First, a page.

COMPLEX CASE: LONG‐TERM CARE.
At the end of the presentation and after reviewing the accompanying reading materials, the participant should be able to: 1. Interpret results of screening and assessments relevant to the management of the geriatric patient. 2. Select the appropriate treatment and monitoring for a complex patient‐case with multiple conditions, including  Alzheimer’s dementia (AD) with behaviors  Hypertension (HTN)  Type 2 diabetes mellitus (T2DM)  Geriatric syndromes — malnutrition/failure to thrive/weight loss  Renal dysfunction/chronic kidney disease (CKD) 3. Summarize ethical issues that arise during therapy with individuals who have diminished decision‐making capacity. 4. Identify potential medication‐related causes of declining physical and cognitive function. 5. Identify clinical situations where life expectancy, functional status, patient preference, or goals of care should override standard recommendations for screening/treatment. 6. Summarize care need priorities considering severity of illness, patient preference, quality of life, and time‐to‐benefit. 7. Select interventions and behaviors that promote physical and mental health, nutrition, function, safety, social interactions, independence, and quality of life to older adults and their caregivers. 8. Assess specific risks to older adult safety, including falls, abuse, physical/chemical restraints, and other environmental hazards. 9. Apply the findings of research to the care of older adults. 10. Evaluate the relevancy of clinical practice guidelines and standards of care for older adults. 11. Describe the medication utilization process in the long‐term care (LTC) setting as it relates to the consultant pharmacist.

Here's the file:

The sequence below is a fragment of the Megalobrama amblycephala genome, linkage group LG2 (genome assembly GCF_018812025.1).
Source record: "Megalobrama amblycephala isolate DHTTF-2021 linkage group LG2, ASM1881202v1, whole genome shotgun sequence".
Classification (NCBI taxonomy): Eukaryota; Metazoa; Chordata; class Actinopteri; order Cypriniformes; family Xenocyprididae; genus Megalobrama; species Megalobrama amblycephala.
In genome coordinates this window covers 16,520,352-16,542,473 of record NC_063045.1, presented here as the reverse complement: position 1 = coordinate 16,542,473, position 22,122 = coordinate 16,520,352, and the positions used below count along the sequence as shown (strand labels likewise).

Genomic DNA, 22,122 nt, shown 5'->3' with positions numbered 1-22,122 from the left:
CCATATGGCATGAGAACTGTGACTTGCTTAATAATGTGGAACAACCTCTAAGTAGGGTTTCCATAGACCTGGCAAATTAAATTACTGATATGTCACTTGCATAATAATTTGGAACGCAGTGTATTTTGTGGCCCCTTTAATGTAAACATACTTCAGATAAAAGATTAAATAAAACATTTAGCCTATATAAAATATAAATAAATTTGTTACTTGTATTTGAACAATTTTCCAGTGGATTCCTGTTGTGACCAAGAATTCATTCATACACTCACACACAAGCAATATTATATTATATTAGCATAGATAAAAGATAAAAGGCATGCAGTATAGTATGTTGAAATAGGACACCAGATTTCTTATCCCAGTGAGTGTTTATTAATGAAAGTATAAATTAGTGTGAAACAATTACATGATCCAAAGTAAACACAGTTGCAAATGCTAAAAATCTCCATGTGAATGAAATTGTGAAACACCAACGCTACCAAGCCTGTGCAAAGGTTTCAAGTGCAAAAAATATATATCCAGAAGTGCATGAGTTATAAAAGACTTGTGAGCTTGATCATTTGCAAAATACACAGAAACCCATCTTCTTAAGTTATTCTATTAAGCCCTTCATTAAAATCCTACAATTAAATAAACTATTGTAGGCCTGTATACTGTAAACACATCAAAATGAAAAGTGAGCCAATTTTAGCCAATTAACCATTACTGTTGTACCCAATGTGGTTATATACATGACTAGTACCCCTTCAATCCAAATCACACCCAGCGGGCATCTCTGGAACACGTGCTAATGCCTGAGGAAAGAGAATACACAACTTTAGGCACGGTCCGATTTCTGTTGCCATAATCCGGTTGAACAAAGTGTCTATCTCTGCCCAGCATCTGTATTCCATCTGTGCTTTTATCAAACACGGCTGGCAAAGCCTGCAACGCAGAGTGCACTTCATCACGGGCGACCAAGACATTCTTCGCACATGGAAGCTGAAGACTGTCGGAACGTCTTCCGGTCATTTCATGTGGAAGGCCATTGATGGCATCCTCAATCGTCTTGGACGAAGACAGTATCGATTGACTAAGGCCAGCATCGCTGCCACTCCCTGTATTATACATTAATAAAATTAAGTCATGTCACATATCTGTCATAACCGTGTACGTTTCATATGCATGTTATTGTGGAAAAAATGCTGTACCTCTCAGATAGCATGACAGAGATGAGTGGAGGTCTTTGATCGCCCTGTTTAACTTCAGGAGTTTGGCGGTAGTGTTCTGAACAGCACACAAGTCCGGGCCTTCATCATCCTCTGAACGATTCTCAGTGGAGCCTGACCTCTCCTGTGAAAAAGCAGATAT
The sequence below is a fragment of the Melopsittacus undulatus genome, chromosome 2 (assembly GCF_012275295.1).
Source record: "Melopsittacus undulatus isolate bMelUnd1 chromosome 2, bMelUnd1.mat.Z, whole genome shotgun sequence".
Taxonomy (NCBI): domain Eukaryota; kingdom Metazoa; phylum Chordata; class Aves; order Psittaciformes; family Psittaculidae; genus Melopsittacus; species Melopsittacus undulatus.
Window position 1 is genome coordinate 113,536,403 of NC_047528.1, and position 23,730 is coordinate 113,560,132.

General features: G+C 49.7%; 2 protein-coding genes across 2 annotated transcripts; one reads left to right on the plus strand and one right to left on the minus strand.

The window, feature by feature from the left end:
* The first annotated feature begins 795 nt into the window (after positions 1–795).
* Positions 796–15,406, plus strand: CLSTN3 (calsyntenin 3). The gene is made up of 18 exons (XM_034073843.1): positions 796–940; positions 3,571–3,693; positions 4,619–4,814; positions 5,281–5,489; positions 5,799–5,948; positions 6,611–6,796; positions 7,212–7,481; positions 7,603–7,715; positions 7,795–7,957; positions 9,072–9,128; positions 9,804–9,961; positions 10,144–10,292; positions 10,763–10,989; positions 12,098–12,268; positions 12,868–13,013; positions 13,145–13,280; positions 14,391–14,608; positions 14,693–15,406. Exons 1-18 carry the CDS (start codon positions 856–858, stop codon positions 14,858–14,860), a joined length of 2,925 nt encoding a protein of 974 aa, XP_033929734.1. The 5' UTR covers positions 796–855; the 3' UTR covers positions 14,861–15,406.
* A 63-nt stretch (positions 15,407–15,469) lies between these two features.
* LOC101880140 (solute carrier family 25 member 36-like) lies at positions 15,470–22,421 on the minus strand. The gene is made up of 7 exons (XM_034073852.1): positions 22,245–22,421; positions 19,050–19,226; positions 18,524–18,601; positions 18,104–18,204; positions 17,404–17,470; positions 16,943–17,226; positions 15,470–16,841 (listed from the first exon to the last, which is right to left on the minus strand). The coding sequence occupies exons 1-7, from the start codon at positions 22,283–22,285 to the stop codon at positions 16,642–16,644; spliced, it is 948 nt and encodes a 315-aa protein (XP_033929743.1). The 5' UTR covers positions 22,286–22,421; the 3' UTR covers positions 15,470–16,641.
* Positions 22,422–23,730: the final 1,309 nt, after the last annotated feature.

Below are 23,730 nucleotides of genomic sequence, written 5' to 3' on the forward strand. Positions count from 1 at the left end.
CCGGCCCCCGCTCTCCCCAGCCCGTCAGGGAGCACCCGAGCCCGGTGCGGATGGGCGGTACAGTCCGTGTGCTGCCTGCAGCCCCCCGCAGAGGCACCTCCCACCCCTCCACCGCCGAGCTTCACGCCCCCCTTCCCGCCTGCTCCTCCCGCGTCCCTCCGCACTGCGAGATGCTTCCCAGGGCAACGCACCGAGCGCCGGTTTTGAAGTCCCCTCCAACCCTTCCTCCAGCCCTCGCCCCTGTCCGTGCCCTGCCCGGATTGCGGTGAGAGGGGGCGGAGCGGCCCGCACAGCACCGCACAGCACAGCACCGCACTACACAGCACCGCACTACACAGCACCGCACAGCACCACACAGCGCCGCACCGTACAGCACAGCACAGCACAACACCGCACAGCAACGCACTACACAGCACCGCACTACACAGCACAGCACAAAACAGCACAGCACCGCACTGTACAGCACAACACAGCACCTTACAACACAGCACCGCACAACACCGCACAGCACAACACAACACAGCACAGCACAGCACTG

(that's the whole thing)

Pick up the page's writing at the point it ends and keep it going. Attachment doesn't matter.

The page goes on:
COMPLEX CASE: HOSPICE/PALLIATIVE CARE.
At the end of the presentation and after reviewing the accompanying reading materials, the participant should be able to: 1. Interpret results of screening and assessments relevant to the management of the geriatric patient. 2. Select the appropriate treatment and monitoring for a complex patient‐case with multiple conditions, including  Parkinson’s disease (PD)  Pressure ulcers  Dry mouth  Pain management 3. Summarize care need priorities considering severity of illness, patient preference, quality of life, and time to benefit. 4. Identify iatrogenic conditions (e.g., healthcare associated infections, falls, pressure ulcers, medication‐induced conditions). 5. Apply cultural competency concepts (e.g. ethnic/racial, religion, spiritual, age‐related, language) and guidelines to healthcare decisions. 6. Identify clinical situations where life expectancy, functional status, patient preference, or goals of care should override standard recommendations for screening/treatment. 7. Identify need for referral of patients to other healthcare professionals. 8. Explain the altered benefit‐risk ratio of medications at the end of life (EOL). 9. Discuss end of life issues as they relate to medication appropriateness.